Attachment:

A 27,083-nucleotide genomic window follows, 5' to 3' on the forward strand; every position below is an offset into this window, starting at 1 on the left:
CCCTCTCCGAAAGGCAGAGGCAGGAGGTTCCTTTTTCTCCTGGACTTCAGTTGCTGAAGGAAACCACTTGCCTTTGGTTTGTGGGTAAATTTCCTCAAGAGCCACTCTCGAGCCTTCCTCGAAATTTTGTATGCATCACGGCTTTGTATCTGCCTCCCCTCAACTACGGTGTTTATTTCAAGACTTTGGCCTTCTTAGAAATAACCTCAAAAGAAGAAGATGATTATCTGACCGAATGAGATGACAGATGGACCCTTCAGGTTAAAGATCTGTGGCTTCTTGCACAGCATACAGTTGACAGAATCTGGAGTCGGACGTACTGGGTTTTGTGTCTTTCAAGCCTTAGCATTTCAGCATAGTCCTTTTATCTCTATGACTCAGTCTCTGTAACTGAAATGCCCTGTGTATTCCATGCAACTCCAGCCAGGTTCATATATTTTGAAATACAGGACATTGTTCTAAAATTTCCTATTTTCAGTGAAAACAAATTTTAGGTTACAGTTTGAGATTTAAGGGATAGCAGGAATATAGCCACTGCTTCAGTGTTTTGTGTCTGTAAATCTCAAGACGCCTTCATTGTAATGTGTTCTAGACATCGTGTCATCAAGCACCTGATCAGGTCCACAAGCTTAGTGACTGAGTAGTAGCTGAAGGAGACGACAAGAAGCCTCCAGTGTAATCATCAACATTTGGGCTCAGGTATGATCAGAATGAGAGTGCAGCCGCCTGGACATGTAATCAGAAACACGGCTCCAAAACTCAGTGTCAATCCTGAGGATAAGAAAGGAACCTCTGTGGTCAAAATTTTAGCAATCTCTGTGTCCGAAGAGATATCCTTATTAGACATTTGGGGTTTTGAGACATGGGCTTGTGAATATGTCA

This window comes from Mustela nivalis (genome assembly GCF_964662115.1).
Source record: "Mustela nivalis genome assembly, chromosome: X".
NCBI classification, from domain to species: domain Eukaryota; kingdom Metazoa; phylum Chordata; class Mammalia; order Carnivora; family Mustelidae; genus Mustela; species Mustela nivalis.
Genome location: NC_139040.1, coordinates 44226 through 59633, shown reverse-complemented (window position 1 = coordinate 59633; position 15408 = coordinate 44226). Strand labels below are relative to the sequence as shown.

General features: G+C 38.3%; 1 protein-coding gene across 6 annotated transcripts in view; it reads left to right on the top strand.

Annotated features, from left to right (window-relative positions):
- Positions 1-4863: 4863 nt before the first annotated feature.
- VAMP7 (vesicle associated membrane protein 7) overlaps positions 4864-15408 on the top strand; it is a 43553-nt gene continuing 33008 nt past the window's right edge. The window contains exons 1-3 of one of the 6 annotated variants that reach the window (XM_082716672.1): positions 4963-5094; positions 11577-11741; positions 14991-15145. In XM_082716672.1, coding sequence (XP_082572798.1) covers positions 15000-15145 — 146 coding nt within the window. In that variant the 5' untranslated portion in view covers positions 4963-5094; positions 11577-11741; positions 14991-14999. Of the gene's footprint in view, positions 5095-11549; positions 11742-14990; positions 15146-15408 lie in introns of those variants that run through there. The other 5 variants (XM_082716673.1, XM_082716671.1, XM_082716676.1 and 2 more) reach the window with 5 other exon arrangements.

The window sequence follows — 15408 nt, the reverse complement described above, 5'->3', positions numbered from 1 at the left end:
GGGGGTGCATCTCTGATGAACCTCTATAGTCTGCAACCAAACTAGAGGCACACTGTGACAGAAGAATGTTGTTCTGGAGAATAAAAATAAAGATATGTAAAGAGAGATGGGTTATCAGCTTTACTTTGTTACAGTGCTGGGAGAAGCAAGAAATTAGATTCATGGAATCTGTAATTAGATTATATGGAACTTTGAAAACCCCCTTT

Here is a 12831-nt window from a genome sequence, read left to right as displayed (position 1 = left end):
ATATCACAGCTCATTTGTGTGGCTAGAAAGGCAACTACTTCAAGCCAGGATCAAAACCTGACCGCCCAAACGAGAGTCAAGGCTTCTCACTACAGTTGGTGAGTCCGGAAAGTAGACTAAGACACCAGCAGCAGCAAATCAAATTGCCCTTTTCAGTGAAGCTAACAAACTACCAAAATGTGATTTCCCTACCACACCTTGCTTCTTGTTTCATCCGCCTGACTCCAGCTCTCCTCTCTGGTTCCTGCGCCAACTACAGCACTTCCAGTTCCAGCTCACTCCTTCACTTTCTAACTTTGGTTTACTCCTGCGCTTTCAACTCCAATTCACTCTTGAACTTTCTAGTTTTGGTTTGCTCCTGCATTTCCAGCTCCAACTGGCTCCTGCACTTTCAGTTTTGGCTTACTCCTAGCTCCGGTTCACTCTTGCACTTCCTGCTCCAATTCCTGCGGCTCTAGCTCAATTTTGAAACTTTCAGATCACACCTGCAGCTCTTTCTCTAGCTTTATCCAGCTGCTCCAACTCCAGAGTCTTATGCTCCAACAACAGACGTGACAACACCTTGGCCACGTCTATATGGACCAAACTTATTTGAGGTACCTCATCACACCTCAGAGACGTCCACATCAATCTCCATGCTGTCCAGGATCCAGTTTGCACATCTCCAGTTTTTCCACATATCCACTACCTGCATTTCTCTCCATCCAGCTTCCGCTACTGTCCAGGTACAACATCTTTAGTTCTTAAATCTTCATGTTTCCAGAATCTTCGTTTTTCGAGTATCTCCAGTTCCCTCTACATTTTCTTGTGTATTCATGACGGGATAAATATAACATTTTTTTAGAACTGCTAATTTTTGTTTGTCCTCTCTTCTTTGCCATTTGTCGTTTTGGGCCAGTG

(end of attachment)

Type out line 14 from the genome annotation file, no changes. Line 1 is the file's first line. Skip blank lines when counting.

ATATCACAGCTCATTTGTGTGGCTAGAAAGGCAACTACTTCAAGCCAGGATCAAAACCTGACCGCCCAAACGAGAGTCAAGGCTTCTCACTACAGTTGGTGAGTCCGGAAAGTAGACTAAGACACCAGCAGCAGCAAATCAAATTGCCCTTTTCAGTGAAGCTAACAAACTACCAAAATGTGATTTCCCTACCACACCTTGCTTCTTGTTTCATCCGCCTGACTCCAGCTCTCCTCTCTGGTTCCTGCGCCAACTACAGCACTTCCAGTTCCAGCTCACTCCTTCACTTTCTAACTTTGGTTTACTCCTGCGCTTTCAACTCCAATTCACTCTTGAACTTTCTAGTTTTGGTTTGCTCCTGCATTTCCAGCTCCAACTGGCTCCTGCACTTTCAGTTTTGGCTTACTCCTAGCTCCGGTTCACTCTTGCACTTCCTGCTCCAATTCCTGCGGCTCTAGCTCAATTTTGAAACTTTCAGATCACACCTGCAGCTCTTTCTCTAGCTTTATCCAGCTGCTCCAACTCCAGAGTCTTATGCTCCAACAACAGACGTGACAACACCTTGGCCACGTCTATATGGACCAAACTTATTTGAGGTACCTCATCACACCTCAGAGACGTCCACATCAATCTCCATGCTGTCCAGGATCCAGTTTGCACATCTCCAGTTTTTCCACATATCCACTACCTGCATTTCTCTCCATCCAGCTTCCGCTACTGTCCAGGTACAACATCTTTAGTTCTTAAATCTTCATGTTTCCAGAATCTTCGTTTTTCGAGTATCTCCAGTTCCCTCTACATTTTCTTGTGTATTCATGACGGGATAAATATAACATTTTTTTAGAACTGCTAATTTTTGTTTGTCCTCTCTTCTTTGCCATTTGTCGTTTTGGGCCAGTG